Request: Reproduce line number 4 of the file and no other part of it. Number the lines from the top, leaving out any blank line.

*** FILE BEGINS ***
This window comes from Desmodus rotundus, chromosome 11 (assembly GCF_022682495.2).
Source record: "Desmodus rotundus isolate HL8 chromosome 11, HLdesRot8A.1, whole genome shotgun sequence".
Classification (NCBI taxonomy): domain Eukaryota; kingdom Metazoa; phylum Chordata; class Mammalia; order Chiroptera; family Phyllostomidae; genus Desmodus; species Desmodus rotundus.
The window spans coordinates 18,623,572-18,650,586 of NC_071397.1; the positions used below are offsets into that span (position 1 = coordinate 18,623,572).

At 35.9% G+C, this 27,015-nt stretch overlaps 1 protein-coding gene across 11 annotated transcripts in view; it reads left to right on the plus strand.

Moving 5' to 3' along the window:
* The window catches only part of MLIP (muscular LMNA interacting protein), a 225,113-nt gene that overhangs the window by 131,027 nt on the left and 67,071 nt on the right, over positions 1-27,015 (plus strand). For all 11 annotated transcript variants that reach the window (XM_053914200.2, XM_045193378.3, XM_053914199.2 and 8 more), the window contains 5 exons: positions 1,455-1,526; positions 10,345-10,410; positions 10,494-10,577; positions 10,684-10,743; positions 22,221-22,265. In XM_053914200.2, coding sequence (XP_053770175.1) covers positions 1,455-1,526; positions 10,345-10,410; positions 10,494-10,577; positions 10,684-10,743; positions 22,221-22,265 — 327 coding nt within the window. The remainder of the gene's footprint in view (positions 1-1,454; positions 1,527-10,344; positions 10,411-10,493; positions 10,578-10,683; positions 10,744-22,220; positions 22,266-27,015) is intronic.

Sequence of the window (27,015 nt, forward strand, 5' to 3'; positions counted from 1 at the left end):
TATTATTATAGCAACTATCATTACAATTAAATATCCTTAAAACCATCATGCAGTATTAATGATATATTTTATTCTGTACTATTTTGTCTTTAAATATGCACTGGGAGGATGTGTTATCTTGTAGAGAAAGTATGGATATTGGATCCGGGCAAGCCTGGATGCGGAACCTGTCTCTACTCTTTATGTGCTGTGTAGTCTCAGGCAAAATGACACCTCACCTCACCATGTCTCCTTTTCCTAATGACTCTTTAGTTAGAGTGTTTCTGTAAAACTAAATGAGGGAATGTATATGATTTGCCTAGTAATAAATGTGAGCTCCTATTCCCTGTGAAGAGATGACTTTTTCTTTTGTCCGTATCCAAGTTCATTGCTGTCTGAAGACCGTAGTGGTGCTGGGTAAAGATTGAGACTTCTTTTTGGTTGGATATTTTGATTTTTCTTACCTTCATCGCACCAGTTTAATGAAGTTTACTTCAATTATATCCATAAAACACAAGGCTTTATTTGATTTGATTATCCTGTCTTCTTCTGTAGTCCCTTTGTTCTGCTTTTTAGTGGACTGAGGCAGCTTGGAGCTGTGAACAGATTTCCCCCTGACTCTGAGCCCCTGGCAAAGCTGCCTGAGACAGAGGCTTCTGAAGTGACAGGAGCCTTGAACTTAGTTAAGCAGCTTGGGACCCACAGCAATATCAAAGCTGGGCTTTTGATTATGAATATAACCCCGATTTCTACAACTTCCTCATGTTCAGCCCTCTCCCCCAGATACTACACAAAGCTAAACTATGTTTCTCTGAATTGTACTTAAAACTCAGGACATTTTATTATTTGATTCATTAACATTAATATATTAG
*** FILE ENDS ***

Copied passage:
The window spans coordinates 18,623,572-18,650,586 of NC_071397.1; the positions used below are offsets into that span (position 1 = coordinate 18,623,572).